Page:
Secondly, main cryptocurrencies (notably Bitcoin) are non-inflationary; this stands in stark contrast to current expectations of monetary supply. Supply is limited; the Proof of Work consensus may not be perfect, and economists often froth at the mouth over the supposed ecological impact of energy consumption (while simultaneously overlooking it in almost every other industry). And Economists are still wrapping their heads around divisibility instead of multiplication.
Thirdly, and most importantly, cryptocurrencies are as much a social phenomenon as an economic one. The democratization of financial access means that traditional drivers of economic power – governments and banks – are not the exclusive gatekeepers of arcane information. We are already a world in which social interchange has shifted; Millennials can hardly conceive of storing photos in albums, or collecting music on CDs. Digital value is part of our shared experience.
So what has this shift meant throughout history?
Historical precedents for revolutionary change
An expansion of information availability has almost always resulted in major economic change. From Gutenberg’s printing press and the Renaissance to the Internet – with its social effects on everything from oppressive regimes to Snapchatting teens and the globalized supply-chain efficiencies that allow brands to serve them – information changes economics.
Cryptocurrencies represent a combination of revolutionary factors that have traditionally resulted in major societal change. An example is included after each point. Note that major revolutionary change usually comes about as a result of multiple factors.
- Informational: Cryptocurrencies prevent gatekeeping institutions from guarding empowering knowledge. (Printing press.)
- Distribution: They are driven by news virality rather than by top-down information dissemination. (Arab Spring.)
- Inevitability: They are backed by social forces that are already at work. (Rise of Fascism or Facebook.)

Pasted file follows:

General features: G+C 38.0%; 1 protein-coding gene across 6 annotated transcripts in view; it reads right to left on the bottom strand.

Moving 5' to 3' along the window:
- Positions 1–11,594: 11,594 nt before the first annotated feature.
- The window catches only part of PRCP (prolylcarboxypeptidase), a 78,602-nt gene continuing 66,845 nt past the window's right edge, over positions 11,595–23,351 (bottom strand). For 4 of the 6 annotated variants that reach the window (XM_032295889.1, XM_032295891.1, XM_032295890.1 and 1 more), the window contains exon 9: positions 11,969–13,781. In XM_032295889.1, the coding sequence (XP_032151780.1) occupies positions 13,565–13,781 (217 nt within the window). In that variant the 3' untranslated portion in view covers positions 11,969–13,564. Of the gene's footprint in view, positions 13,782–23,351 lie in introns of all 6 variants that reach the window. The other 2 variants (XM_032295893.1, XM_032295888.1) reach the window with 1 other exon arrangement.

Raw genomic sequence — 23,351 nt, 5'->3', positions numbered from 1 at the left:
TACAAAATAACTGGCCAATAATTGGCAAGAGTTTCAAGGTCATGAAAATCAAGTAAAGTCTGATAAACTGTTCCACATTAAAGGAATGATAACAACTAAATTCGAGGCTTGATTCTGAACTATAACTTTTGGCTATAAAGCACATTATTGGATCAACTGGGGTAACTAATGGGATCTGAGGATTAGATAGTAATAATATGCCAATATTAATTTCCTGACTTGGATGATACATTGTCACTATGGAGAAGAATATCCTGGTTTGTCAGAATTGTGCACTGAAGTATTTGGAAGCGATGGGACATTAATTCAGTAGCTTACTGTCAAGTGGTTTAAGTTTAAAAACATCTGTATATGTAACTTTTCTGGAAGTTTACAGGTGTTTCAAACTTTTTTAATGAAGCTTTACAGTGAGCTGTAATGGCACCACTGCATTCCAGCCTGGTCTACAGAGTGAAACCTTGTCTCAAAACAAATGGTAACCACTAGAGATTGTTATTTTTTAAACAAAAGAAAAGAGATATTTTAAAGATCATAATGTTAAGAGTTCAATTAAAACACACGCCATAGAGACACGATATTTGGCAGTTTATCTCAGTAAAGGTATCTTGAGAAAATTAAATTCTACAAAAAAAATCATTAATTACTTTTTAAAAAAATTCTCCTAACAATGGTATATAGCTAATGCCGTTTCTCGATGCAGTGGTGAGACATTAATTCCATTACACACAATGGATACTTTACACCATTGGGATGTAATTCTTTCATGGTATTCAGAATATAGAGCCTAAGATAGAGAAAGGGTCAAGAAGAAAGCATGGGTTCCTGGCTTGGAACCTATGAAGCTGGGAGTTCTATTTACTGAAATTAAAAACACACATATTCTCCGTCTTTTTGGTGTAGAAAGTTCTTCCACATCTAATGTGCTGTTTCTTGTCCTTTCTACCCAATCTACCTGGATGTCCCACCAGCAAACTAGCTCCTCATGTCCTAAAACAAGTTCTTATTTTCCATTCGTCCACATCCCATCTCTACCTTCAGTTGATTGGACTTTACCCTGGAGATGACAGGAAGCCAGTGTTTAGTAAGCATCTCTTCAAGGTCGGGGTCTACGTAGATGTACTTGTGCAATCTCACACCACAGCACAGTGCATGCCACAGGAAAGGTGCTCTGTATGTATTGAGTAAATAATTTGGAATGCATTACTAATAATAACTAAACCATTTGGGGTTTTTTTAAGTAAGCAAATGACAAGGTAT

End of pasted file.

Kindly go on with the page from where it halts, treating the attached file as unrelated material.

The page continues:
- Technological: They are enabled by technology that is open-sourced or has a reasonably low barrier to entry. (World Wide Web.)
- Financial: They have the potential to create wealth for participants. (Stock markets.)
- Demographics: The early creators are males aged 25-34. (Music – traditionally, though not so true following the feminist revolution.)
- Usability: They display clearly superior characteristics to existing means of economic exchange. (Globalization of the supply chain.)
The characteristics of cryptocurrencies clearly portend revolution – if not socially, or politically, then possibly financially, or through any combination of the factors mentioned above.
And yet pop economists repeatedly decline to comment on cryptocurrency’s emergence as a revolutionary economic force, concentrating instead on current prices or (admittedly flawed) incarnations that may be usurped.
They are surely aware that economics as a discipline must adapt to fit reality, not just model a version of it that fits the inherited belief system – and that the earliest adopters in any revolution are the cells; the body politick takes time to absorb them into the bloodstream.
So why aren’t we seeing more thoughtful commentary on cryptocurrencies from the leaders and thinkers in the Nobel field of economics?
Are they genuinely so closeted that they can’t see the imminent revolutions that will be powered by cryptocurrencies?
Or are they afraid of them?
The author is invested in digital assets, and intends to stay that way.